Director Saim Sadiq’s Joyland was highly praised when it premiered at the Cannes Film Festival (the first Pakistani film to ever be selected), but it caused quite a bit of stir and discussion in Pakistan. The tender queer love story between a married man named Haider (Ali Junejo) and a transgender woman named Biba (Alina Khan) won the audience’s heart, receiving both the Un Certain Regard jury prize and the Queer Palm award. However, it wasn’t met with the same enthusiasm in its home country, where it was initially banned and, later, censored.

By narrating Haider and Biba’s love story, Joyland explores the stigma around their relationship and the difficulties it brings to both characters. Biba is fighting a daily battle to be seen for who she is; she’s trying to have her very own existence and identity recognised, while facing judgement, harassment and violence in the process. Haider, on the other hand, is a married, childless and unemployed man, who was raised in a conservative patriarchal family and is still discovering his sexuality. The conflict between tradition and the freedom to be oneself is a central theme in the film, but it unexpectedly takes more than just one form as many other characters are given space in the story. Haider’s wife Mumtaz (Rasti Farooq), for instance, is also struggling to fit into the traditional role society carved for her. Much like Haider and Biba, she is also being forced into a life she doesn’t want, having to leave her job to be a housewife and a mother.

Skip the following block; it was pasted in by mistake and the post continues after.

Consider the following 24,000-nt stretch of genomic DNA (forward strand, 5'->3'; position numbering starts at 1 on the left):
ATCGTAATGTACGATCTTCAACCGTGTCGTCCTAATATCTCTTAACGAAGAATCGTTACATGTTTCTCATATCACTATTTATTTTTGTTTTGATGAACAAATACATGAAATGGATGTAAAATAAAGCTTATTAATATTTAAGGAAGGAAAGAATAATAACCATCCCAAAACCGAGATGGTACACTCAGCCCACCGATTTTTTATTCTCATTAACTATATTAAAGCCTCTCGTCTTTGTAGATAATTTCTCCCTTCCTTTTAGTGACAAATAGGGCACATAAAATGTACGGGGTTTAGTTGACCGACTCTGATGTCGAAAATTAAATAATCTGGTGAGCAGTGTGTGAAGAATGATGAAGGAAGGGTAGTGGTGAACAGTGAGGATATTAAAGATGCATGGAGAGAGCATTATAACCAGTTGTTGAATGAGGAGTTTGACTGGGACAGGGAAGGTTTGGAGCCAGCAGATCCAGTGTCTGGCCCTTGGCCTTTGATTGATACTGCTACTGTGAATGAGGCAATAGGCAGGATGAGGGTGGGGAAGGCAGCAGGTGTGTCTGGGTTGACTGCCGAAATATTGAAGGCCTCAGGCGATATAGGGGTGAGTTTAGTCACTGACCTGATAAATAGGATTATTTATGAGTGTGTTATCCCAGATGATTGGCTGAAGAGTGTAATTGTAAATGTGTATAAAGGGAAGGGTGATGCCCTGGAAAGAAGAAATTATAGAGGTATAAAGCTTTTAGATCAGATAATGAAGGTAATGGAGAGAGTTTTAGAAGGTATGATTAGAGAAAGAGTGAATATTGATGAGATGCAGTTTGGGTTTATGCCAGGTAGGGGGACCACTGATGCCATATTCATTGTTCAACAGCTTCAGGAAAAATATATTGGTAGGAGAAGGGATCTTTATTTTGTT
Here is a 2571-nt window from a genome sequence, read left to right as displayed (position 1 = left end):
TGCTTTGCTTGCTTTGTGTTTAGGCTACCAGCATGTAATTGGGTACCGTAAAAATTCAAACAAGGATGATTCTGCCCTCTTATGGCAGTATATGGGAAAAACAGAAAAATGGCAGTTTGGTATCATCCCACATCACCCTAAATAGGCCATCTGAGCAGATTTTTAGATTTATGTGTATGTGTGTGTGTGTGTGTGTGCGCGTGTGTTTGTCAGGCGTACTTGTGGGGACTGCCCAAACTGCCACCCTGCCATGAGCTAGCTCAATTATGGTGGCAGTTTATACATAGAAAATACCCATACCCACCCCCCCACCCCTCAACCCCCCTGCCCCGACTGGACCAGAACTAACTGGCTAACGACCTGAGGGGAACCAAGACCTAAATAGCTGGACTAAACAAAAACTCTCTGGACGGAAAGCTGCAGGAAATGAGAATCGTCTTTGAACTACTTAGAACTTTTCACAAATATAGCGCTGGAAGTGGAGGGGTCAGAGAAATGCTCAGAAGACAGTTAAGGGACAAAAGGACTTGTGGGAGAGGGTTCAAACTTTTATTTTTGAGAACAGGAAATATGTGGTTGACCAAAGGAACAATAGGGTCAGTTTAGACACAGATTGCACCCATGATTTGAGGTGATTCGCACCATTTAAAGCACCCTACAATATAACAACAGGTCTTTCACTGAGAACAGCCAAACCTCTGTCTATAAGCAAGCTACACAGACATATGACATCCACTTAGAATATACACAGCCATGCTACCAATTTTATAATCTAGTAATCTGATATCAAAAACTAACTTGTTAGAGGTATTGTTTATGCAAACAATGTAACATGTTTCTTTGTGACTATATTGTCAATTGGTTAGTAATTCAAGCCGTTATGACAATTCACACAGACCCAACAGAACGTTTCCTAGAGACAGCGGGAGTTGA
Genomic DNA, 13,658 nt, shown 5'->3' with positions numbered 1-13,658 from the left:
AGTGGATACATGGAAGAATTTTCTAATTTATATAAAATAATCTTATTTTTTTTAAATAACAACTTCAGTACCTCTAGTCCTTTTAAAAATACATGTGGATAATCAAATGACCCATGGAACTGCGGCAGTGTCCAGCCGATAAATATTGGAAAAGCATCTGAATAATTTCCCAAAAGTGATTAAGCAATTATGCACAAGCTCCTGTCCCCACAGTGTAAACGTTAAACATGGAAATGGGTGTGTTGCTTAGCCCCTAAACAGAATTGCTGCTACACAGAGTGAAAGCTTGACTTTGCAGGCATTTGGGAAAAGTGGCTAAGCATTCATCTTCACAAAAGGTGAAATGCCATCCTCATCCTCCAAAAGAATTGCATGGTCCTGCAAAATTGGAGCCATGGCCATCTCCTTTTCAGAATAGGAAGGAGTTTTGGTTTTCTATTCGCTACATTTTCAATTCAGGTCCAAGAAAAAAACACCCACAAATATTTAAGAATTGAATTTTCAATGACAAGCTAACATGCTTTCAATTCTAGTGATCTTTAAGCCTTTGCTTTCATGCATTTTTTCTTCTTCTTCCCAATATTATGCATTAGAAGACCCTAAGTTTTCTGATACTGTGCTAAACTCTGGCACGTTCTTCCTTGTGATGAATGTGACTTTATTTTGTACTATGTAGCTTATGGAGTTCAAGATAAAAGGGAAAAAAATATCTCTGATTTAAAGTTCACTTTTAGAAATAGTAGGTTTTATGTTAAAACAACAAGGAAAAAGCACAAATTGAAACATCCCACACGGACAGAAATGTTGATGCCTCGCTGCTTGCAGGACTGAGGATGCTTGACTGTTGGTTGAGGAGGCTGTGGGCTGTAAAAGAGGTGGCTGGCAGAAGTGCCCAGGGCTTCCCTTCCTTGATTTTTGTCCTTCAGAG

Sadiq’s feature-length debut is therefore more than just the story of two people, offering a broader overview on Pakistan’s relationship with themes such as transphobia, sexuality and traditional gender roles. While the main love story develops slowly and tenderly, the film does an excellent job at representing multiple other narratives in the background, allowing the viewer to get a better understanding of every character. The apparent inescapability of the characters’ condition is also enhanced by the use of a 4:3 aspect ratio throughout the film, which adds to the overall sense of confinement and claustrophobia.

Joyland is ultimately a tale about freedom and self-determination, about deciding your own destiny and not letting traditions and society’s judgement dictate who you should be. In one way or another, the characters all try to escape their condition, and although sometimes their actions lead to dramatic consequences, the film somehow still feels incredibly hopeful in the end.

Written by Chiara Franchin.


Geef een reactie

Vul je gegevens in of klik op een icoon om in te loggen. logo

Je reageert onder je account. Log uit /  Bijwerken )

Facebook foto

Je reageert onder je Facebook account. Log uit /  Bijwerken )

Verbinden met %s